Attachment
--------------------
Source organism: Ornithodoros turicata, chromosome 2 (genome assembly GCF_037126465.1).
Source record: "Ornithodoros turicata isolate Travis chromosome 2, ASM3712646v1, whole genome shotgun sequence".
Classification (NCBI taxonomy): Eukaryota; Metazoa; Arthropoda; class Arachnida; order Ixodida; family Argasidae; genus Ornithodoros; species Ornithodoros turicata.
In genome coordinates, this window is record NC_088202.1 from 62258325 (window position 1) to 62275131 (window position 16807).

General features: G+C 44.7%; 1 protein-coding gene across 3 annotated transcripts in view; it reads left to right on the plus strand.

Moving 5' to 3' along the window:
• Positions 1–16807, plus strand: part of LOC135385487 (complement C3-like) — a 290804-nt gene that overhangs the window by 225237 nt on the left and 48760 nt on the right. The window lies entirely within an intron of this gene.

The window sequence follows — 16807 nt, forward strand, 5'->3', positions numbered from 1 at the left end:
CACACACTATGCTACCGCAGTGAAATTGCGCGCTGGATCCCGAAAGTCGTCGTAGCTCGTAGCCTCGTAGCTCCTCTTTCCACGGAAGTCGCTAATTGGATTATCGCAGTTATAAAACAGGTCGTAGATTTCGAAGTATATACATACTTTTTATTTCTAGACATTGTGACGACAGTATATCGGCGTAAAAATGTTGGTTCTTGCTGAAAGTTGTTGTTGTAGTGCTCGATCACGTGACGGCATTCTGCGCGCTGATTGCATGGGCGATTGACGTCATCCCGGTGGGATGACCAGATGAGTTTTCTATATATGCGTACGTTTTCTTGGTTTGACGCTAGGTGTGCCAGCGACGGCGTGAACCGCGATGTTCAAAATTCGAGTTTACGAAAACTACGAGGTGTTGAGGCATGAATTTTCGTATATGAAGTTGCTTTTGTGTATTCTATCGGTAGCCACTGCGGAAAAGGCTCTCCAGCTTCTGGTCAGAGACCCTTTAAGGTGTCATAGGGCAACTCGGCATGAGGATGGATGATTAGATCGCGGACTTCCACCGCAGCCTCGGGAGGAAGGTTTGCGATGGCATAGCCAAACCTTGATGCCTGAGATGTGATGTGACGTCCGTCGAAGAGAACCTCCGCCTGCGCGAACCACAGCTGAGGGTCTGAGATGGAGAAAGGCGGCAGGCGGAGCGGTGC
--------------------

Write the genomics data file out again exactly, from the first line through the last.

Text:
Source organism: Ornithodoros turicata, chromosome 2 (genome assembly GCF_037126465.1).
Source record: "Ornithodoros turicata isolate Travis chromosome 2, ASM3712646v1, whole genome shotgun sequence".
Classification (NCBI taxonomy): Eukaryota; Metazoa; Arthropoda; class Arachnida; order Ixodida; family Argasidae; genus Ornithodoros; species Ornithodoros turicata.
In genome coordinates, this window is record NC_088202.1 from 62258325 (window position 1) to 62275131 (window position 16807).

General features: G+C 44.7%; 1 protein-coding gene across 3 annotated transcripts in view; it reads left to right on the plus strand.

Moving 5' to 3' along the window:
• Positions 1–16807, plus strand: part of LOC135385487 (complement C3-like) — a 290804-nt gene that overhangs the window by 225237 nt on the left and 48760 nt on the right. The window lies entirely within an intron of this gene.

The window sequence follows — 16807 nt, forward strand, 5'->3', positions numbered from 1 at the left end:
CACACACTATGCTACCGCAGTGAAATTGCGCGCTGGATCCCGAAAGTCGTCGTAGCTCGTAGCCTCGTAGCTCCTCTTTCCACGGAAGTCGCTAATTGGATTATCGCAGTTATAAAACAGGTCGTAGATTTCGAAGTATATACATACTTTTTATTTCTAGACATTGTGACGACAGTATATCGGCGTAAAAATGTTGGTTCTTGCTGAAAGTTGTTGTTGTAGTGCTCGATCACGTGACGGCATTCTGCGCGCTGATTGCATGGGCGATTGACGTCATCCCGGTGGGATGACCAGATGAGTTTTCTATATATGCGTACGTTTTCTTGGTTTGACGCTAGGTGTGCCAGCGACGGCGTGAACCGCGATGTTCAAAATTCGAGTTTACGAAAACTACGAGGTGTTGAGGCATGAATTTTCGTATATGAAGTTGCTTTTGTGTATTCTATCGGTAGCCACTGCGGAAAAGGCTCTCCAGCTTCTGGTCAGAGACCCTTTAAGGTGTCATAGGGCAACTCGGCATGAGGATGGATGATTAGATCGCGGACTTCCACCGCAGCCTCGGGAGGAAGGTTTGCGATGGCATAGCCAAACCTTGATGCCTGAGATGTGATGTGACGTCCGTCGAAGAGAACCTCCGCCTGCGCGAACCACAGCTGAGGGTCTGAGATGGAGAAAGGCGGCAGGCGGAGCGGTGC